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Re: Carniadactylus paper and pterosaur ontogeny




On Aug 1, 2009, at 3:35 PM, Mike Habib wrote:

David Peters wrote:

None of the embryos discovered are geometrically similar to the adults.

Not true. Trace and reconstruct the bones. Then get back to me. We'll compare notes.

I've done one better: measuring the original specimens, there are notable deviations from isometry. For example, the small Santanadactylus at the AMNH is not geometrically similar to larger ones, though it's close in some dimensions. Same for Quetz. Also true of Anurognathus.

Then they are without a doubt distinct taxa. All big pterosaurs derive from small ones. And many small ones derive from large ones. Bennett and Jouve thought Ctenochasma added teeth via ontogeny forgetting that every other known pterosaur, including the ancestral lineage of Ctenochasma, has fewer teeth.


It's also worth noting that for pterosaurs to be flighted at small size and retain flight ability through growth, they cannot grow isometrically.

1. Only Unwin said they were flighted at hatching.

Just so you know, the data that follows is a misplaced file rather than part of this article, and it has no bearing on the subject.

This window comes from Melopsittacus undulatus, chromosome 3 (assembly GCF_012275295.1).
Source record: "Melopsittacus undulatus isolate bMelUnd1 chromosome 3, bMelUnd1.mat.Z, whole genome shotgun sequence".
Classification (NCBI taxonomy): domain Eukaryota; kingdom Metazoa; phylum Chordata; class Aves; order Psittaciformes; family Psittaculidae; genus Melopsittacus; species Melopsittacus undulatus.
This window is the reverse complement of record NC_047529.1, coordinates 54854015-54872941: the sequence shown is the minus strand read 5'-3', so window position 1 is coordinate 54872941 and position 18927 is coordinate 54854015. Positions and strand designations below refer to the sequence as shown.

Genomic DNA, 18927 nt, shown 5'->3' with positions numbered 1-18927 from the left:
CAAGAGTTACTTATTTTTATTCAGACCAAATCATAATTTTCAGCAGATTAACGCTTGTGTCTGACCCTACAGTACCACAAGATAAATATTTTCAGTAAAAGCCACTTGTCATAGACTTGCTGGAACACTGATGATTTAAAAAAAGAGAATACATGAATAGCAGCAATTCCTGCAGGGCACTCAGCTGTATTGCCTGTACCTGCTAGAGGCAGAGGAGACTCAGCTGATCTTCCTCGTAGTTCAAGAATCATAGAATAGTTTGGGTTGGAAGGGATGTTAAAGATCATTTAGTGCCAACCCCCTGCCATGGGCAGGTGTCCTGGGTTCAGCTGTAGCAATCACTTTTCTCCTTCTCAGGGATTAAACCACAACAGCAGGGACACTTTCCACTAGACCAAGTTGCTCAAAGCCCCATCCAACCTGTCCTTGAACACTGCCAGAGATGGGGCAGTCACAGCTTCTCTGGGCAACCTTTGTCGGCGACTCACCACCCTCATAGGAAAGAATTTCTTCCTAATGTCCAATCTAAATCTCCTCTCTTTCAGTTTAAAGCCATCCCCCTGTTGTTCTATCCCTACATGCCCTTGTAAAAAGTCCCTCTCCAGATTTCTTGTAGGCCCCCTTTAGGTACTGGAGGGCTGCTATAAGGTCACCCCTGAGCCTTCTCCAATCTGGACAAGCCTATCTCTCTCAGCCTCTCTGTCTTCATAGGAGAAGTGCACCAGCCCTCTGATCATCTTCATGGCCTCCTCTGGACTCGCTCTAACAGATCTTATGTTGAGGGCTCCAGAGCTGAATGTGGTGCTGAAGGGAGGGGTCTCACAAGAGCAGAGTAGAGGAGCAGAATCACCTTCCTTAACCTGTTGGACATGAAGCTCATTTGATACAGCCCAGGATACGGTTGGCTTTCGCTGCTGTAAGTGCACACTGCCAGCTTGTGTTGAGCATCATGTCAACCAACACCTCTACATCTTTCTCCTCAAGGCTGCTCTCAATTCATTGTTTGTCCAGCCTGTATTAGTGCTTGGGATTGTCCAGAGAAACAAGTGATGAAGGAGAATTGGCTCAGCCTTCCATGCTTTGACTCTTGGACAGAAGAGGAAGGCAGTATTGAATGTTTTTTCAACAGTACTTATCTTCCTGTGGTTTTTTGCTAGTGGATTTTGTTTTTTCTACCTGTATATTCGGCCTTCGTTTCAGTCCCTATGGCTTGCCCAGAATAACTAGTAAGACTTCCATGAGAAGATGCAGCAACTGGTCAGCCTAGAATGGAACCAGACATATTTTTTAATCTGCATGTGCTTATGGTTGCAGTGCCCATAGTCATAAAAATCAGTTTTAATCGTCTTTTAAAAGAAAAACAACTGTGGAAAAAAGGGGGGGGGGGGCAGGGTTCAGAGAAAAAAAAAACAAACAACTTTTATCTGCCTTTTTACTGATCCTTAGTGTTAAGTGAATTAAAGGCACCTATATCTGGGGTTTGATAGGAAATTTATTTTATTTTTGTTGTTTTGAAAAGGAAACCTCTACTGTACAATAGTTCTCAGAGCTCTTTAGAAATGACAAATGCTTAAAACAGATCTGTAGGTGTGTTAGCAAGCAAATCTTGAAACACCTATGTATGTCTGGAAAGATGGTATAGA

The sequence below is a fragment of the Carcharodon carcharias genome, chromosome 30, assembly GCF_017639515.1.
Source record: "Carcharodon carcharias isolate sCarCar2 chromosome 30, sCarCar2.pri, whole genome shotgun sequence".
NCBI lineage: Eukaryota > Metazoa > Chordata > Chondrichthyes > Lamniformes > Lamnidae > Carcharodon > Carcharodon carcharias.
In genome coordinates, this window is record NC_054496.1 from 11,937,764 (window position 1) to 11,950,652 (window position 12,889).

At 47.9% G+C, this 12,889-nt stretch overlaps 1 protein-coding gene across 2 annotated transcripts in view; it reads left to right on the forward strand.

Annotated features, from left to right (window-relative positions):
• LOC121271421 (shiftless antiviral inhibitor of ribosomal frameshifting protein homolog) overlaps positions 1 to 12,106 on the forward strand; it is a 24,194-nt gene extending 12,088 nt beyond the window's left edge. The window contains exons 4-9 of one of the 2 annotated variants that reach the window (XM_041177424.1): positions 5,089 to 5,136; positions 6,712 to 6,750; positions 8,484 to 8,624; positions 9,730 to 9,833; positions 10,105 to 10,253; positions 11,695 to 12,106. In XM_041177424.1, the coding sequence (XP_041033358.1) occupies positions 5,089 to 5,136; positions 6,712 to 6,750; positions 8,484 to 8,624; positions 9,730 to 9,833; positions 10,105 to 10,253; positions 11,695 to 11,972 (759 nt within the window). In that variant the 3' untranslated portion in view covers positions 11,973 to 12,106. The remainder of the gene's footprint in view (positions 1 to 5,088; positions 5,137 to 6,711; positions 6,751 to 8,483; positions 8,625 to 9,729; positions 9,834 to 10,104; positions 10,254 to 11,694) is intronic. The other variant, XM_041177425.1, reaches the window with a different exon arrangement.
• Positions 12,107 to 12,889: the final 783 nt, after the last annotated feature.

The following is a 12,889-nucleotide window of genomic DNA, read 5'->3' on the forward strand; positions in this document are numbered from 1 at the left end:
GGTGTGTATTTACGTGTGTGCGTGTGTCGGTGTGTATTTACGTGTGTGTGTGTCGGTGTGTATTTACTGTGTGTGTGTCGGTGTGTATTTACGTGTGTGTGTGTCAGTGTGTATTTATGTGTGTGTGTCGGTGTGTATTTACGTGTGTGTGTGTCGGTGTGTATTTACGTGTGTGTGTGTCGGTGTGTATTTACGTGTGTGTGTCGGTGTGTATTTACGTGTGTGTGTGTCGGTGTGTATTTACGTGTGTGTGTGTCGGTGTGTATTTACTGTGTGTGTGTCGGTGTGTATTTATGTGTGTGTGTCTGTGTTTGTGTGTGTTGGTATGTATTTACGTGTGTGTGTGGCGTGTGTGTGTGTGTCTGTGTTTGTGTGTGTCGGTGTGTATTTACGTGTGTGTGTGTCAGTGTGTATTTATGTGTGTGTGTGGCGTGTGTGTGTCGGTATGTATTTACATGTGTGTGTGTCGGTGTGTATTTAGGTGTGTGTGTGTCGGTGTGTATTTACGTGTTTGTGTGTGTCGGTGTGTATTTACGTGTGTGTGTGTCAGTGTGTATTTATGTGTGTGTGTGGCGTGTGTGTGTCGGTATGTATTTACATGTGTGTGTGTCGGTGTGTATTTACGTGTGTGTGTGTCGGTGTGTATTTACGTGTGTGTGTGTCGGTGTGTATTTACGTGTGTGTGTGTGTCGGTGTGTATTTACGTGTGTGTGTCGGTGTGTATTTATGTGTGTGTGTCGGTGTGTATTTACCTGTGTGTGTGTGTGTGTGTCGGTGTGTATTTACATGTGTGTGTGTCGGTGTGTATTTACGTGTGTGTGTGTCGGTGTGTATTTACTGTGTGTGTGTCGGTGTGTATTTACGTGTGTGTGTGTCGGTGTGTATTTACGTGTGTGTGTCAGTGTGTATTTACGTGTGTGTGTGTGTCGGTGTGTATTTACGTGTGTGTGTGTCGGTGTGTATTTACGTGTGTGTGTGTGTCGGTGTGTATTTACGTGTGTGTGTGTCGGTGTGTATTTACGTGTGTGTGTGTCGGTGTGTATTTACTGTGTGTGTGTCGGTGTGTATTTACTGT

2.Your statement is not backed up by the literature. Please share.

It just comes from basic biomechanics (which I have checked against bone strength calculations, using my own dimensions data and those from the literature) - if you scale the hatchlings up isometrically you end up with a wing spar that cannot handle flight loads.

Send your reconstructions. I should also ask, which hatchlings? Send species numbers. We may thinking of different hatchlings. The only ones I am aware of are Pterodaustro hatchlings.

Same pattern appears with making comparisons among species - as body size increases, there is an allometric change in wing spar dimensions.

That may be so. But the differences are phylogenetic as I can show you.

In both cases, the trend is not at all unexpected, because the small species and/or juveniles would need to be exceptionally "overbuilt" for isometric growth to result in a viable adult. As it is, they appear to have flown at a higher safety factor than the adults, but not by the margin that would exist under isometric growth.

Let's check this out. Species numbers for a start.

David



Cheers,

--Mike


Michael Habib, M.S.
PhD. Candidate
Center for Functional Anatomy and Evolution
Johns Hopkins School of Medicine
1830 E. Monument Street
Baltimore, MD 21205
(443) 280-0181
habib@jhmi.edu